Jean-Michel Bruel Jean-Michel Bruel is head of the SM@RT team of the IRIT CNRS laboratory. His research areas include development of software intensive Cyber-Physical Systems, methods/model/language integration, with a main focus on requirements and Model-Based Systems Engineering. He has defended his “Habilitation à Diriger des Recherches” in December 2006 and obtained in 2008 a full professor position at the University of Toulouse . He has been head of the Computer Science department of the Technical Institute of Blagnac from 2009 to 2012.
Jean-Michel Bruel
Université
Côte d'Azur,
CNRS, I3S, France
   





T03 - (Half Day)

On Tap: Writing Requirements for Molecular Programs

Molecular programming uses the computational power of DNA and other biomolecules to create useful nanoscale systems. Molecular program applications being developed include medical sensors that can be absorbed by the body after use, drug capsules that open only when they find diseased cells, and programmable nanoscale robots.
This tutorial introduces the model-based language commonly used to write the requirements for molecular programs. This high-level modeling language is mathematically simple, very general, and well documented. Importantly, specifications written in it can be automatically compiled into implementable, detailed design descriptions.
Participants will leave knowing how to write the requirements for some small molecular system components, where to go to learn more, and what are some open problems for writing the requirements of large molecular programs.


Presenter(s)

Robin Lutz Robyn Lutz is a professor of computer science at Iowa State University and was also on the technical staff at Jet Propulsion Laboratory. Her research interests include safety-critical systems, product lines, and the specification and verification of DNA nanosystems. She served as program chair of RE'14.
Robyn Lutz
Iowa State University
   

Jack Lutz Jack Lutz is a professor of computer science at Iowa State University, where he has been a faculty member since earning his Ph.D. at the California Institute of Technology. His research interests are in molecular programming and DNA nanotechnology, computational complexity, and algorithmic randomness.
Jack Lutz
Iowa State University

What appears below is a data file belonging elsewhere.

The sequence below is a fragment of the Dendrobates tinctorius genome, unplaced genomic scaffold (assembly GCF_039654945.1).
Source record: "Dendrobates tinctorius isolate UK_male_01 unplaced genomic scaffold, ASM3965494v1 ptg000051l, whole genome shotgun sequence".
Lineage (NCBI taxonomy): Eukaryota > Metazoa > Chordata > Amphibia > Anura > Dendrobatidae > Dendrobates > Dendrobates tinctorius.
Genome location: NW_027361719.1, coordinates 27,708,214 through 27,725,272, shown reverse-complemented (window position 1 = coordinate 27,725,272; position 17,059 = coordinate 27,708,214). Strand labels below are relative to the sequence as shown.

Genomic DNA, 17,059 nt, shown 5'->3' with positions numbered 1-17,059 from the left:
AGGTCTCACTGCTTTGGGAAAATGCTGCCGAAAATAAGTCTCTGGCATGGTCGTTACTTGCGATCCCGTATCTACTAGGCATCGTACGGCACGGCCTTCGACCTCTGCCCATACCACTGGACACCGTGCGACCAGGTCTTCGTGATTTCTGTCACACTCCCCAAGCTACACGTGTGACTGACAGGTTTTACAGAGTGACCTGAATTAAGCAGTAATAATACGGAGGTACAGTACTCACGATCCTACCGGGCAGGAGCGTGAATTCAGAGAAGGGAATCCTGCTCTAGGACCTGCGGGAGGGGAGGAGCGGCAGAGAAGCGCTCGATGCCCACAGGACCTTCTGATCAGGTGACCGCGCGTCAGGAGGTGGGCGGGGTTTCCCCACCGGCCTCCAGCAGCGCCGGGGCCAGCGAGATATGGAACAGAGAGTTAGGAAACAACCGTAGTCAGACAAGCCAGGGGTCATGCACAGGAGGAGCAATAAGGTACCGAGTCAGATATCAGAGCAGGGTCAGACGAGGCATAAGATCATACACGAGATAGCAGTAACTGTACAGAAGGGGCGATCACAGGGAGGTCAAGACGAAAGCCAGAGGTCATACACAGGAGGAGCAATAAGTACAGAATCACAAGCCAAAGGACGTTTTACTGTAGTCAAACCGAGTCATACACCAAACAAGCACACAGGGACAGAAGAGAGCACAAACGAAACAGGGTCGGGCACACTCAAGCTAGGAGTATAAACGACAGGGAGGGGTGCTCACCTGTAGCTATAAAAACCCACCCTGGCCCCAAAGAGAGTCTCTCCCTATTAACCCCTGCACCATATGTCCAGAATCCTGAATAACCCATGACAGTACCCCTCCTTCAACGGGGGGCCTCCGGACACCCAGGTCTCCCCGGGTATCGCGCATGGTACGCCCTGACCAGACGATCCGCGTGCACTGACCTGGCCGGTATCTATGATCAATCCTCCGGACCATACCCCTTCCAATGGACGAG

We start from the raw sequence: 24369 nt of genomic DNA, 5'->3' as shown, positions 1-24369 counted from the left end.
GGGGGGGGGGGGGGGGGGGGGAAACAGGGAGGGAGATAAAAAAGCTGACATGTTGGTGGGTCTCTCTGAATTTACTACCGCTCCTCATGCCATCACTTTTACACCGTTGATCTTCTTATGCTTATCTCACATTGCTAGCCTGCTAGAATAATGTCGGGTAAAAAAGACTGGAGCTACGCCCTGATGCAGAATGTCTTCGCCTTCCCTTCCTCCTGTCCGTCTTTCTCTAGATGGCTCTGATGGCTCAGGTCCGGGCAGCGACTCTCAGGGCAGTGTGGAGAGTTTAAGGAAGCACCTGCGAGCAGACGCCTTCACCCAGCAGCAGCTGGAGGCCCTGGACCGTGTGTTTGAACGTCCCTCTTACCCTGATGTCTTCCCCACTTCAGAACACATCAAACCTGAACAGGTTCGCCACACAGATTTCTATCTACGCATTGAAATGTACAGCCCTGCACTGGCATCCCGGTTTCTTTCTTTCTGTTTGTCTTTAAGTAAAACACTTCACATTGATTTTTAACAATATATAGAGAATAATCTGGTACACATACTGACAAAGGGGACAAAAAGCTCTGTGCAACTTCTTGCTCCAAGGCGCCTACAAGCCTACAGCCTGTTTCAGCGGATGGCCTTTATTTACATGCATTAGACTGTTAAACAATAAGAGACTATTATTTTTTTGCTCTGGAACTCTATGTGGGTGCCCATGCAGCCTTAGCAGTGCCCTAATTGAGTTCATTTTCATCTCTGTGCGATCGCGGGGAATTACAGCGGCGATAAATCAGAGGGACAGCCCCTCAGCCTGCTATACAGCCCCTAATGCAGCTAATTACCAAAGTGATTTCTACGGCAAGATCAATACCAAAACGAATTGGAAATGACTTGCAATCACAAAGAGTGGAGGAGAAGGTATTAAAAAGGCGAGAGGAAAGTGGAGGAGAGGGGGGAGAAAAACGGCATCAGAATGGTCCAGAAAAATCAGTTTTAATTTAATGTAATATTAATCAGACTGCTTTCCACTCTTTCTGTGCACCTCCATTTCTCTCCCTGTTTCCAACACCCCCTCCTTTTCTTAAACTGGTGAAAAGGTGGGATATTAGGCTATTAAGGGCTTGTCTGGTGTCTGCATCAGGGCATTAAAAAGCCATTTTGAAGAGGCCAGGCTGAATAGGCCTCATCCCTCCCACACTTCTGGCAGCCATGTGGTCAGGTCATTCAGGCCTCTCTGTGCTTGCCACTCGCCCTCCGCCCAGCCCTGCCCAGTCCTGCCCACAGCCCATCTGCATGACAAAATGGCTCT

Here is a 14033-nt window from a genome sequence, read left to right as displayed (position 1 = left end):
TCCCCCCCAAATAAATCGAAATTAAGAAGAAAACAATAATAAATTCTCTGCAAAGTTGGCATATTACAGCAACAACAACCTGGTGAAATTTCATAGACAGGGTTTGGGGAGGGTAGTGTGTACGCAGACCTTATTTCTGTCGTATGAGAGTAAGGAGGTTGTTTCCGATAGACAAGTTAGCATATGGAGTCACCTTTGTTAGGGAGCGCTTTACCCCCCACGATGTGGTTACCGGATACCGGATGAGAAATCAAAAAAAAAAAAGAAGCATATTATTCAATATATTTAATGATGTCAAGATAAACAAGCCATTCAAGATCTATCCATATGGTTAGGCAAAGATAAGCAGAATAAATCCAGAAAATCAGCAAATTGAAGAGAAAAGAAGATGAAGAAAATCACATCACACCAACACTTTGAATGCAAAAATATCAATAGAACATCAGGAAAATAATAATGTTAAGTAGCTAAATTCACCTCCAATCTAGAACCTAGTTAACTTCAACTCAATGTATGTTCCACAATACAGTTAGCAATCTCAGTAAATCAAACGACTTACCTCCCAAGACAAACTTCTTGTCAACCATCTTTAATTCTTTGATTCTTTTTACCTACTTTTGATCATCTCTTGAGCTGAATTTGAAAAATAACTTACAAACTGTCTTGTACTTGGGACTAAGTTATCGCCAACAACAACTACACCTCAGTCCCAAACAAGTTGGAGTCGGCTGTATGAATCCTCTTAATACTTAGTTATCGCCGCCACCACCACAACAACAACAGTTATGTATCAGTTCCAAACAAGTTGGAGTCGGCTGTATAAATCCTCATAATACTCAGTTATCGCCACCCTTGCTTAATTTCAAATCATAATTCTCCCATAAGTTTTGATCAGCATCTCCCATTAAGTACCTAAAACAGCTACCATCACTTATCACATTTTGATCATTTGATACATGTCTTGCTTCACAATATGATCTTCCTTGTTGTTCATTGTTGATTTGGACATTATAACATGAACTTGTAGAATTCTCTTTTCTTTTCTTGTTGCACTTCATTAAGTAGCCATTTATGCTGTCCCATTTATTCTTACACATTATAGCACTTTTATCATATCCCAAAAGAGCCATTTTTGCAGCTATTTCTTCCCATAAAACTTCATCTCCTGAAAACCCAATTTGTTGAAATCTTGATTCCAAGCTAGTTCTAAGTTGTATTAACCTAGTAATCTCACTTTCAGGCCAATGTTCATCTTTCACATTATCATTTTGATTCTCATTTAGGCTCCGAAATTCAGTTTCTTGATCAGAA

T04 - (Half Day)

DT4RE: Design Thinking for Requirements Engineering. A tutorial on human-centered and structured requirements elicitation

This tutorial presents Design Thinking as a promising approach to creatively elicit human-centered requirements for software-intensive systems. Specifically, it contributes to Requirements Engineering practices by structuring the fuzzy process of developing creative and innovative ideas. Addressing academics and practitioners alike, the tutorial provides a 3.5 hour hands-on introduction to Design Thinking and links it with the realm of Requirements Engineering. The tutorial should be seen as a forum for the interchange of experience and learnings from combining both approaches and should raise awareness for the importance of human-centered methods and experimentation in early phases of software engineering. After the tutorial, the participants will have access to all materials, templates, and methods on our website for further usage.


Presenter(s)

Jennifer Hehn Jennifer Hehn is a researcher and PhD student at the University of St.Gallen (HSG). Her research addresses the area of digital innovation with a special focus on the intersection between Design Thinking and Requirements Engineering. Beforehand, from 2012 to 2017, she worked as Executive Director for Design Thinking at the Institute of Information Management at the University of St.Gallen (HSG) and lead the SUGAR program - a global Design Thinking alliance of around 20 universities around the globe with strong focus on Asia, North America, and Europe. In addition, she works as a project manager for ITMP, a spin-off of HSG, where she conducts Design Thinking projects and workshops (often combined with agile software development approaches), e.g., together with E.ON, Allianz SE, Merck, and Deutsche Bank.
Jennifer Hehn
University of St.Gallen,
Switzerland
   

Falk Uebernickel Falk Uebernickel is professor at the University of St.Gallen for Business Administration and Business Innovation as well as founding partner of ITMP AG. He started his professional Design Thinking career with projects at Deutsche Bank in 2008. Furthermore, he teaches Design Thinking at masters level together with Stanford University and conducts executive lectures on Design Thinking. Until now, he worked on over 60 projects for companies like FIFA, Audi, Clariant, SAP, UBS, Deutsche Bank, RBS, Allianz, Merck, Telekom Austria Group, Swisscom, ThyssenKrupp, Airbus and many more.
Falk Uebernickel
University of St.Gallen,
Switzerland
   

Daniel Méndez Daniel Méndez is a senior lecturer for software & systems engineering at TUM (Germany) and director of the interdisciplinary junior research groups at the Centre Digitisation.Bavaria, Germany. His research is on (empirical) software engineering with a particular focus on interdisciplinary, qualitative research in Requirements Engineering and its quality improvement. He regularly contributes to various software engineering venues ranging from IEEE RE over Information and Software Technology to the Empirical Software Engineering journal and serves the software engineering community in various positions. Currently, he is the PC co-chair of the International Symposium on Empirical Software Engineering and Measurement and co-chair of the RE@Next! track. He is further founder of the new IREB working group IREB Research and co-founder of the NaPiRE international RE research initiative.